BANGKOK — A man who at the height of his career served in the innermost circle of the royal palace is now the subject of a criminal investigation.
Jumpol Manmai, a former deputy police commissioner and palace grand chamberlain, is accused of building a luxury mansion in a national park without permission, police announced earlier this week. The news came as a shock to many because he is said to be one of the closest confidantes of His Majesty the King.
Little is known about the case. Deputy police chief Srivara Ransibrahmanakul described the investigation as a “confidential matter” in his briefing to reporters Monday.
“It’s a confidential matter in the case file,” Gen. Srivara said, after reporters repeatedly asked him about Jumpol’s alleged wrongdoing. “All of the details are in the case file, I cannot talk about them right now.”
When reached for comment Wednesday, other officers were tight-lipped.
“It’s like Gen. Srivara told reporters,” police spokesman Krissana Pattanacharoen said.
“I cannot give you any information about this. Please talk to Gen. Srivara directly,” said Maj. Gen. Supakorn Kamsingnok, commander of Nakhon Ratchasima provincial police and one of the officers named as investigators in the case.
Some details of this article has been been omitted to comply with the criminal royal defamation law.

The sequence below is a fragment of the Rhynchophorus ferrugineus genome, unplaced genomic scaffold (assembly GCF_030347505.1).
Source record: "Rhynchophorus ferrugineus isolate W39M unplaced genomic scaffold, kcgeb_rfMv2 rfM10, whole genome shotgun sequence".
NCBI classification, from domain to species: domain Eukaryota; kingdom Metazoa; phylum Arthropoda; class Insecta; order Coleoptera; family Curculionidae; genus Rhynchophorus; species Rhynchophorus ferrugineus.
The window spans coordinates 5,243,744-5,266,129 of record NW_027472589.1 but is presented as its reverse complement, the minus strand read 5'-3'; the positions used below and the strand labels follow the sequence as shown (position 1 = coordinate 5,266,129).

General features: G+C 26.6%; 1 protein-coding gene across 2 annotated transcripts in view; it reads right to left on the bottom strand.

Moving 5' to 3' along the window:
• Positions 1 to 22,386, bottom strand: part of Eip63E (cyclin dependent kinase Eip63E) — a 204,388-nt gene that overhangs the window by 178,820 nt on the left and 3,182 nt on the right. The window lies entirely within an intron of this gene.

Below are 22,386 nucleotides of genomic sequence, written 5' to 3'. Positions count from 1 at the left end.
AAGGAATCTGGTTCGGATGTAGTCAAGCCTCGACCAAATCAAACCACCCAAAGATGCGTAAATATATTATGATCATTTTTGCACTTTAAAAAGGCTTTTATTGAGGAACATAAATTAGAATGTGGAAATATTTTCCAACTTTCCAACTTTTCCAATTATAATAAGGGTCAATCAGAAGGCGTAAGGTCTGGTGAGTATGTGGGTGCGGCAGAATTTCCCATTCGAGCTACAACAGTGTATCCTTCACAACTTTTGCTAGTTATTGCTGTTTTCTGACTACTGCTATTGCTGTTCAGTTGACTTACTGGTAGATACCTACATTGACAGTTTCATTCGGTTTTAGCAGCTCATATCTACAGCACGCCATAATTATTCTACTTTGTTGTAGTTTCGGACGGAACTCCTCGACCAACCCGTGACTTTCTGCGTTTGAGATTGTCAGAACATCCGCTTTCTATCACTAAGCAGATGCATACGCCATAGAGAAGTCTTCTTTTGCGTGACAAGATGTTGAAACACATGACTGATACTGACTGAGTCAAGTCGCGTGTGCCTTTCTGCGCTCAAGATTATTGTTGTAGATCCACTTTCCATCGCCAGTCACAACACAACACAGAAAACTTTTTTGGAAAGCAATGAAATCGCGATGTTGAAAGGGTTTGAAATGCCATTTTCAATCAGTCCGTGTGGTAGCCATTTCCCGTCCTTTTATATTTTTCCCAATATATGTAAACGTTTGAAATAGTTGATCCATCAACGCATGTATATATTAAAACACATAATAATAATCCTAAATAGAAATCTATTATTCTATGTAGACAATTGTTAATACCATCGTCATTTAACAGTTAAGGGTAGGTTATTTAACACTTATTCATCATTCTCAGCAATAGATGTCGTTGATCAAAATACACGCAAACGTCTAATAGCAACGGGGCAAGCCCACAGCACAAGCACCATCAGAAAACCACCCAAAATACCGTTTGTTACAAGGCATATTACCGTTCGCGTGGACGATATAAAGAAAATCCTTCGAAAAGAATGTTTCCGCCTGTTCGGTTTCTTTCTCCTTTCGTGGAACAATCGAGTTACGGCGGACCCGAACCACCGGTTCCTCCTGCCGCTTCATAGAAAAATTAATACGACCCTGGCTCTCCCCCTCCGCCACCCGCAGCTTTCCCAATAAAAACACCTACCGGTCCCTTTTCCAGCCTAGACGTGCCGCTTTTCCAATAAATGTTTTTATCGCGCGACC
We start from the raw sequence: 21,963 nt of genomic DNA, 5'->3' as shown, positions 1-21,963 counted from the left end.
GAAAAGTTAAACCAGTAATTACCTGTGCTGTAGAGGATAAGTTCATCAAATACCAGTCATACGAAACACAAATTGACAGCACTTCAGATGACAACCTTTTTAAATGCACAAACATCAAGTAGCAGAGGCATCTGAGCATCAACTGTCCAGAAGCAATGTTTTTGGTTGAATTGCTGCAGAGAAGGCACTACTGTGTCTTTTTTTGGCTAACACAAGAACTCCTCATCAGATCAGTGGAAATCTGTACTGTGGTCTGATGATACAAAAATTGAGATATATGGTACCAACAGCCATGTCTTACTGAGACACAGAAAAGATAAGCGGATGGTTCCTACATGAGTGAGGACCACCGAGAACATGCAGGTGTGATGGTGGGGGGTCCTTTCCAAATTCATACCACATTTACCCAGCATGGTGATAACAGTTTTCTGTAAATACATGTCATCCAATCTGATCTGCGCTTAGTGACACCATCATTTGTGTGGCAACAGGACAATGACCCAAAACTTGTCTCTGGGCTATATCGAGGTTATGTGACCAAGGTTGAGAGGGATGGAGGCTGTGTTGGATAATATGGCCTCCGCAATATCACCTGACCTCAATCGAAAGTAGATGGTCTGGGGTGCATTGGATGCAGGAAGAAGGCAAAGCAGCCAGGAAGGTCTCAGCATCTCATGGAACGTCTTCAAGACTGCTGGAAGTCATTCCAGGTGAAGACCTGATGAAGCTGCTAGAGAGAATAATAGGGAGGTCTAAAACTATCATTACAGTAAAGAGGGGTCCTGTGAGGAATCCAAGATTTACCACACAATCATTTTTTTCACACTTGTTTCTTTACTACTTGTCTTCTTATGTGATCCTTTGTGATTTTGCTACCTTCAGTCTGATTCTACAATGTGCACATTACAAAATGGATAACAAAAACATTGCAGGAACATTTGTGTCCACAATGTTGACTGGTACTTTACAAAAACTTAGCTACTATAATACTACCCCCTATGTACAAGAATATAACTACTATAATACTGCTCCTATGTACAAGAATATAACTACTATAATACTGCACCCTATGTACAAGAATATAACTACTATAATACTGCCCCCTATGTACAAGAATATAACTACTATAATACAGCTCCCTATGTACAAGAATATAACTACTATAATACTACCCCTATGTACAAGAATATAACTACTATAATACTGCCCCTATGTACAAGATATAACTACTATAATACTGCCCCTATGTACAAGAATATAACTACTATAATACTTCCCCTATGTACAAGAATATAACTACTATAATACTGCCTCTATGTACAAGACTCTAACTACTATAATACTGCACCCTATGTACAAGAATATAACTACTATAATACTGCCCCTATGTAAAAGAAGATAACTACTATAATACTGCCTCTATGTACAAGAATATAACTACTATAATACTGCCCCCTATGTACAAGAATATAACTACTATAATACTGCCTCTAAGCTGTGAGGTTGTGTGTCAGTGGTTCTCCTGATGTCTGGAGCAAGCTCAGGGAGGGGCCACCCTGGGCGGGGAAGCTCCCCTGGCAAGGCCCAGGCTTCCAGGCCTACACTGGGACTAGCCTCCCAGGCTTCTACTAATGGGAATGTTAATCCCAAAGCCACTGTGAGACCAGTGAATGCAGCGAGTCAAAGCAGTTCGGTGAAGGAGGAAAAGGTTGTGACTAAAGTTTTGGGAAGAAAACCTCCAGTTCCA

According to police statements released to the media Sunday, the 66-year-old former deputy police commissioner is suspected of intruding on Thap Lan National Park in Nakhon Ratchasima with his 16-rai estate. He was charged alongside his wife, Chayanis Pisitthawanich, and former Nakhon Ratchasima police chief Pongdech Phrommijit.
The whereabouts of all three suspects are unclear. Spokesman Krissana said he had no details of whether Jumpol had already been arrested.
“I don’t know about that,” he said. “Please ask Gen. Srivara.”
Srivara could not be reached for comment Wednesday.
Reports of charges against Jumpol first emerged on Friday when major media outlets were told by their contacts that the grand chamberlain was about to be prosecuted for land encroachment. They were also instructed by their contacts with the authorities not to report about Jumpol’s case before the police made official statements.
Despite those instructions, Thai Rath broke ranks and briefly posted a story about Jumpol’s mansion in Thap Lan National Park and a possible police investigation into the alleged intrusion Friday afternoon before deleting it without explanation an hour later.
Who is Jumpol Manmai?
A policeman by trade, Jumpol is better known as a well-connected political player with links to both former Prime Minister Thaksin Shinawatra, the influential tycoon-turned-politician and de facto leader of the Redshirt movement, and the traditional establishment.
While he served as deputy police commissioner, Jumpol was considered for the top job at the police force in 2009, but did not make the final cut.
He’s considered by many political analysts to be a rare figure who can serve as a liaison between the Shinawatra clan and the palace circle.
After retiring from the force in 2010, Jumpol came back to the limelight in September when he was appointed deputy director of the Royal Household Bureau, a title also known as the Grand Chamberlain.
The job appeared to be tailor-made for him; the title of deputy director in the royal household did not exist prior to Jumpol’s appointment.